What a great story, Kat, and wonderful pictures! I’ve always wondered how you ended up over there.
My adventure was a little less exotic, though at the time Wyoming felt like a foreign country. As it turned out, it’s where I belong. Like you, I found a new life that inspired me to become a writer.
I think too many of us are afraid to take risks because we cling to financial security and familiar things. We think we can’t afford to live our dreams, but the truth is that we can’t afford not to. My life has been incredibly enriched by the risks I took, and it sounds like yours has too!
Hi Joanne! Wyoming sounds incredibly exotic to me. I’d absolutely love to visit there, and I can totally see it would inspire you to become a writer!
Your words about not affording to ignore our dreams really hit me. You’re right – it can be terrifying to give up our safety nets or our familiar life and strike out to do something new. And I know there are plenty of times when it doesn’t work out for people. But I truly believe we can learn something from each experience, if we are open to it.
I’m glad you discovered Wyoming! Especially since it led to wonderful books for me to read. 🙂
Thanks, Kat! Just let me know if you ever decide to visit the Wild West!
I definitely will!
I love the snow seen from your living room. It’s so natural and truly beautiful.
Your adventure was great and I love to hear that!
Thanks, Marnie! That was a special morning. We went to buy our Christmas tree from Columbia Road flower market, a big outdoor flower market that’s one of my favorite places in East London. I was full of hope we would have a white Christmas, but alas the snow melted. I still have never had a white Christmas, so my fingers are crossed for this year!
Great story, Kat. I always enjoy reading your blog!
Aww, thanks so much, Amie!
What a beautiful and quite adventurous story!
I lived for nearly two years in London and it was amazing! I loved every minute of it! I’m from Germany, so I thought the difference to the UK can’t be too big. But, boy, was I wrong! People definitely have got a different life style there than we have here. There were things I totally loved (like open bookshops on a Sunday) and things were I thought wtf (like the bread, God, how I missed good bread!). I found so many many small things that were different but where I thought before I moved to the UK they don’t really matter. But then you’re actually standing in a supermarket and are looking for that one thing you’re craving and every store carries it in your home country but you can’t find it here? I was distressed sometimes, to say the least. lol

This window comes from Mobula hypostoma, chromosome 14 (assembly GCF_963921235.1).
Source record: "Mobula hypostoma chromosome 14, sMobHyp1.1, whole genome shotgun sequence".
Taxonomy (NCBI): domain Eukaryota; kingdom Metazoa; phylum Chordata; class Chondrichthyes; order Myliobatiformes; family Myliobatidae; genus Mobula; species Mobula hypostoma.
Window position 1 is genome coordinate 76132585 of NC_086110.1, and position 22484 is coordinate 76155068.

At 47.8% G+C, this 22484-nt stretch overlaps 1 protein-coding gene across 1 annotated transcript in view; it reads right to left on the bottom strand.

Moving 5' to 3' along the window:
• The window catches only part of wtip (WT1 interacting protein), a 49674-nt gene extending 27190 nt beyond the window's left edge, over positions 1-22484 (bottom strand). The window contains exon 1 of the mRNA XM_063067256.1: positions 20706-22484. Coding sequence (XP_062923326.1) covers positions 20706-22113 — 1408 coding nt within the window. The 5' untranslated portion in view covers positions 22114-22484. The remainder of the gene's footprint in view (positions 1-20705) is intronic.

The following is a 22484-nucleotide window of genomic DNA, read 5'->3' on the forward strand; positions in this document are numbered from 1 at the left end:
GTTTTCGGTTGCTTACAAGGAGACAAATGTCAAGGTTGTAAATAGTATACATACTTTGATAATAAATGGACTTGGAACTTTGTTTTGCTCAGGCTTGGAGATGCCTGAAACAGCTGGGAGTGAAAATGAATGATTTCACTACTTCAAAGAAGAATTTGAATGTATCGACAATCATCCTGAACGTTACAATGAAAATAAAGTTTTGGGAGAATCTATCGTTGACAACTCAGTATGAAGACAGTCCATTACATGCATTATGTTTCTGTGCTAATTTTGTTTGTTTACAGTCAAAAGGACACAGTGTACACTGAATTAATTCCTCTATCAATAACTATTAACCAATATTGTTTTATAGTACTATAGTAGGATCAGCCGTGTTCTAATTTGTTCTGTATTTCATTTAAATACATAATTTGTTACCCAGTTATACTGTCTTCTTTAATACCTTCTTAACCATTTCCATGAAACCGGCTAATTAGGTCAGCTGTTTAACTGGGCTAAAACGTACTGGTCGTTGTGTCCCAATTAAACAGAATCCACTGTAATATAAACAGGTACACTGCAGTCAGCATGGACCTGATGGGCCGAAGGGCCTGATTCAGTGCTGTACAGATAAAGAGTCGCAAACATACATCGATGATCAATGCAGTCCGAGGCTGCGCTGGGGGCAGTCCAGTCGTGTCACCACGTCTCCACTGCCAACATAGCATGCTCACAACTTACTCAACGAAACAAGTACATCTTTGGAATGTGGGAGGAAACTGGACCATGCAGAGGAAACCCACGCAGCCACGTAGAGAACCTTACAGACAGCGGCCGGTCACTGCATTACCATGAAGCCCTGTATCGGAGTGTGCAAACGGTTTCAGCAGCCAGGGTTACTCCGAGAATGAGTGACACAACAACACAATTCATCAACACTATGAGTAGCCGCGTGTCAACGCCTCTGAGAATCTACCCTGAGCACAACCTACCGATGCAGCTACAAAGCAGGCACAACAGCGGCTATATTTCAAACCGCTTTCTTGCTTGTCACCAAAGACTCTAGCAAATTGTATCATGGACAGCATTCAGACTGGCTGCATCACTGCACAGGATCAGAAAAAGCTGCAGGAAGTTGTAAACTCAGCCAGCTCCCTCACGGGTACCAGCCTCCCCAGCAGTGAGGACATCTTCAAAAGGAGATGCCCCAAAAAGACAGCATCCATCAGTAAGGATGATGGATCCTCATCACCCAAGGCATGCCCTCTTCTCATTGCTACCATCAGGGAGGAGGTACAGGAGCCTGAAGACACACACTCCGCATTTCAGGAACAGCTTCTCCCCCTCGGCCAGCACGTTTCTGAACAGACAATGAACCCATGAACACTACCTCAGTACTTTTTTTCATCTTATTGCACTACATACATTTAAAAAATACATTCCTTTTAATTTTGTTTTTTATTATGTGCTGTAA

So, I think you’re really brave to move that far away from your home country! 🙂
On a sidenote: While being in London I wasn’t interested in getting in any relationship because I know I would have to leave again. Five weeks after I was back home I met a lovely Englishman in Germany and we’re together now for nearly four years. 🙂
Claudia, that’s an awesome story! And I was the same when I moved to Prague – totally not looking for a boyfriend because I had been accepted into the Peace Corps and that was a childhood dream. Funny how love finds you when you’re not expecting it.
And I was laughing about you not being able to find a basic ingredient in the store. I spent my first five months in the Netherlands searching every supermarket for baking soda, to no avail. I finally bought several boxes when I went to London for a visit (I love to bake, so it goes quickly, even at a teaspoon at a time).
Last week I finally found baking soda here – in the cleaning aisle. When I asked a Dutch person about it, he made a funny face and said, “You eat that stuff??” All the little details you don’t think about until you move…:)